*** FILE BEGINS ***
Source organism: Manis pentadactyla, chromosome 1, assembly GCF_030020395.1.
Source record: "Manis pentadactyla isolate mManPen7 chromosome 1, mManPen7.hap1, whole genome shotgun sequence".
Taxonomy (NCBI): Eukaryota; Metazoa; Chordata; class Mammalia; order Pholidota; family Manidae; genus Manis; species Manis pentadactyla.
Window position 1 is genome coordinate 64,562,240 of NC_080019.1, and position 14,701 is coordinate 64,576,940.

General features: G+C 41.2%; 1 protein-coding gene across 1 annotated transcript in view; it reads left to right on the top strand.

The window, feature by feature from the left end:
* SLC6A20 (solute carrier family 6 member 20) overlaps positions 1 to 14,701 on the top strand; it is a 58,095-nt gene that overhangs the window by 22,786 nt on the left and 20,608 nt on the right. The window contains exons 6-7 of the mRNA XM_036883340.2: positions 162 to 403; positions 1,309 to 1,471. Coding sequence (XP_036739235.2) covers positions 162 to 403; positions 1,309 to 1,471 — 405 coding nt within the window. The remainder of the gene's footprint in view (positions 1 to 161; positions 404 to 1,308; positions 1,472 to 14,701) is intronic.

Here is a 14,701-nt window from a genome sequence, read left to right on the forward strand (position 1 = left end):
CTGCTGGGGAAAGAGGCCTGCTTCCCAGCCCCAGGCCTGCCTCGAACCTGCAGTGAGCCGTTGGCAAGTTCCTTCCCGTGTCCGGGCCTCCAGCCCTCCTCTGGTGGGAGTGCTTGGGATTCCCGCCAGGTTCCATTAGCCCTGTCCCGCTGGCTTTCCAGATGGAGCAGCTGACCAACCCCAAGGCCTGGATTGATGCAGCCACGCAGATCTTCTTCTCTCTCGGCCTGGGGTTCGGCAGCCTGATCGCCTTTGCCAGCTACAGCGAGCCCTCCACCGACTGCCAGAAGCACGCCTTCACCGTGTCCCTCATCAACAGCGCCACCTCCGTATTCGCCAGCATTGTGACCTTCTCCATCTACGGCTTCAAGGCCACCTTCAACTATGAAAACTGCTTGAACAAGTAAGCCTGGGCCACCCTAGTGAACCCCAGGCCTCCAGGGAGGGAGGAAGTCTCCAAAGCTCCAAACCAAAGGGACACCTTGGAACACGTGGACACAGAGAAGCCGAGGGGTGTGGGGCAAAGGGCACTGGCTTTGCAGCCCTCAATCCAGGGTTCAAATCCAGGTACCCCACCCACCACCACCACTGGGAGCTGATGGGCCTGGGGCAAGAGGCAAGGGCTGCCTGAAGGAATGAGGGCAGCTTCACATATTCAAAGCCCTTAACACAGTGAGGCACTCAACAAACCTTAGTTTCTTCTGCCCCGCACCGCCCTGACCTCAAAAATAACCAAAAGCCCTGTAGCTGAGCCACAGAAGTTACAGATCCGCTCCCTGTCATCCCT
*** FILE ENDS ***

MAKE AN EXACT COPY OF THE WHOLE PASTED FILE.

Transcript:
Source organism: Manis pentadactyla, chromosome 1, assembly GCF_030020395.1.
Source record: "Manis pentadactyla isolate mManPen7 chromosome 1, mManPen7.hap1, whole genome shotgun sequence".
Taxonomy (NCBI): Eukaryota; Metazoa; Chordata; class Mammalia; order Pholidota; family Manidae; genus Manis; species Manis pentadactyla.
Window position 1 is genome coordinate 64,562,240 of NC_080019.1, and position 14,701 is coordinate 64,576,940.

General features: G+C 41.2%; 1 protein-coding gene across 1 annotated transcript in view; it reads left to right on the top strand.

The window, feature by feature from the left end:
* SLC6A20 (solute carrier family 6 member 20) overlaps positions 1 to 14,701 on the top strand; it is a 58,095-nt gene that overhangs the window by 22,786 nt on the left and 20,608 nt on the right. The window contains exons 6-7 of the mRNA XM_036883340.2: positions 162 to 403; positions 1,309 to 1,471. Coding sequence (XP_036739235.2) covers positions 162 to 403; positions 1,309 to 1,471 — 405 coding nt within the window. The remainder of the gene's footprint in view (positions 1 to 161; positions 404 to 1,308; positions 1,472 to 14,701) is intronic.

Here is a 14,701-nt window from a genome sequence, read left to right on the forward strand (position 1 = left end):
CTGCTGGGGAAAGAGGCCTGCTTCCCAGCCCCAGGCCTGCCTCGAACCTGCAGTGAGCCGTTGGCAAGTTCCTTCCCGTGTCCGGGCCTCCAGCCCTCCTCTGGTGGGAGTGCTTGGGATTCCCGCCAGGTTCCATTAGCCCTGTCCCGCTGGCTTTCCAGATGGAGCAGCTGACCAACCCCAAGGCCTGGATTGATGCAGCCACGCAGATCTTCTTCTCTCTCGGCCTGGGGTTCGGCAGCCTGATCGCCTTTGCCAGCTACAGCGAGCCCTCCACCGACTGCCAGAAGCACGCCTTCACCGTGTCCCTCATCAACAGCGCCACCTCCGTATTCGCCAGCATTGTGACCTTCTCCATCTACGGCTTCAAGGCCACCTTCAACTATGAAAACTGCTTGAACAAGTAAGCCTGGGCCACCCTAGTGAACCCCAGGCCTCCAGGGAGGGAGGAAGTCTCCAAAGCTCCAAACCAAAGGGACACCTTGGAACACGTGGACACAGAGAAGCCGAGGGGTGTGGGGCAAAGGGCACTGGCTTTGCAGCCCTCAATCCAGGGTTCAAATCCAGGTACCCCACCCACCACCACCACTGGGAGCTGATGGGCCTGGGGCAAGAGGCAAGGGCTGCCTGAAGGAATGAGGGCAGCTTCACATATTCAAAGCCCTTAACACAGTGAGGCACTCAACAAACCTTAGTTTCTTCTGCCCCGCACCGCCCTGACCTCAAAAATAACCAAAAGCCCTGTAGCTGAGCCACAGAAGTTACAGATCCGCTCCCTGTCATCCCT